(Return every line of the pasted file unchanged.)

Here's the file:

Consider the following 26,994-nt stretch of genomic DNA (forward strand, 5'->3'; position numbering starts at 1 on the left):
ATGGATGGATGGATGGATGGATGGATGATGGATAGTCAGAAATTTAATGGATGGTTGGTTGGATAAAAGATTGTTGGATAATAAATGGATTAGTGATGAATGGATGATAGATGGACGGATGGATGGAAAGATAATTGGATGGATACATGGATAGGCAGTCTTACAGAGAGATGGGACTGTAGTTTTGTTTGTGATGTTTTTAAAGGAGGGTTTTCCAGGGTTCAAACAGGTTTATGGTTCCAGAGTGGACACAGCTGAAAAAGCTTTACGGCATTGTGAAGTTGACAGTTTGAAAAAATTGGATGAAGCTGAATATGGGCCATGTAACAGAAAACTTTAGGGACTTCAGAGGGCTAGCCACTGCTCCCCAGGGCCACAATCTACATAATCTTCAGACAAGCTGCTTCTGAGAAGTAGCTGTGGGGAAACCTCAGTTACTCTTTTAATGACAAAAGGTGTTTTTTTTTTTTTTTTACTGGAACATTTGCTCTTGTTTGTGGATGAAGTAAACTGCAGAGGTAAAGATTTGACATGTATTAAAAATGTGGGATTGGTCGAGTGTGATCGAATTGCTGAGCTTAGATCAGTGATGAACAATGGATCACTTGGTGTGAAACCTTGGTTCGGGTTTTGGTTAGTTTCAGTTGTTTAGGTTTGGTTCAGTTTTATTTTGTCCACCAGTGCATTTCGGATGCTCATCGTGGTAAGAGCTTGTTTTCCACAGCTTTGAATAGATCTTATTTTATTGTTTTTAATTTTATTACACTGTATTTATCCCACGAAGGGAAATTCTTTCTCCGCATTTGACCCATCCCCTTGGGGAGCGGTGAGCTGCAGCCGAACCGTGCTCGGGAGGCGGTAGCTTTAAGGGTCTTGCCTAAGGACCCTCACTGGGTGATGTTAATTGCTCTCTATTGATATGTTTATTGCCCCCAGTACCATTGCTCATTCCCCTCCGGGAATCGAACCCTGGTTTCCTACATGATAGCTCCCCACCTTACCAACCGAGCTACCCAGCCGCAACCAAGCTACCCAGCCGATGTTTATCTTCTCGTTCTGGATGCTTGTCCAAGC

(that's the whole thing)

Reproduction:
Consider the following 26,994-nt stretch of genomic DNA (forward strand, 5'->3'; position numbering starts at 1 on the left):
ATGGATGGATGGATGGATGGATGGATGATGGATAGTCAGAAATTTAATGGATGGTTGGTTGGATAAAAGATTGTTGGATAATAAATGGATTAGTGATGAATGGATGATAGATGGACGGATGGATGGAAAGATAATTGGATGGATACATGGATAGGCAGTCTTACAGAGAGATGGGACTGTAGTTTTGTTTGTGATGTTTTTAAAGGAGGGTTTTCCAGGGTTCAAACAGGTTTATGGTTCCAGAGTGGACACAGCTGAAAAAGCTTTACGGCATTGTGAAGTTGACAGTTTGAAAAAATTGGATGAAGCTGAATATGGGCCATGTAACAGAAAACTTTAGGGACTTCAGAGGGCTAGCCACTGCTCCCCAGGGCCACAATCTACATAATCTTCAGACAAGCTGCTTCTGAGAAGTAGCTGTGGGGAAACCTCAGTTACTCTTTTAATGACAAAAGGTGTTTTTTTTTTTTTTTTACTGGAACATTTGCTCTTGTTTGTGGATGAAGTAAACTGCAGAGGTAAAGATTTGACATGTATTAAAAATGTGGGATTGGTCGAGTGTGATCGAATTGCTGAGCTTAGATCAGTGATGAACAATGGATCACTTGGTGTGAAACCTTGGTTCGGGTTTTGGTTAGTTTCAGTTGTTTAGGTTTGGTTCAGTTTTATTTTGTCCACCAGTGCATTTCGGATGCTCATCGTGGTAAGAGCTTGTTTTCCACAGCTTTGAATAGATCTTATTTTATTGTTTTTAATTTTATTACACTGTATTTATCCCACGAAGGGAAATTCTTTCTCCGCATTTGACCCATCCCCTTGGGGAGCGGTGAGCTGCAGCCGAACCGTGCTCGGGAGGCGGTAGCTTTAAGGGTCTTGCCTAAGGACCCTCACTGGGTGATGTTAATTGCTCTCTATTGATATGTTTATTGCCCCCAGTACCATTGCTCATTCCCCTCCGGGAATCGAACCCTGGTTTCCTACATGATAGCTCCCCACCTTACCAACCGAGCTACCCAGCCGCAACCAAGCTACCCAGCCGATGTTTATCTTCTCGTTCTGGATGCTTGTCCAAGC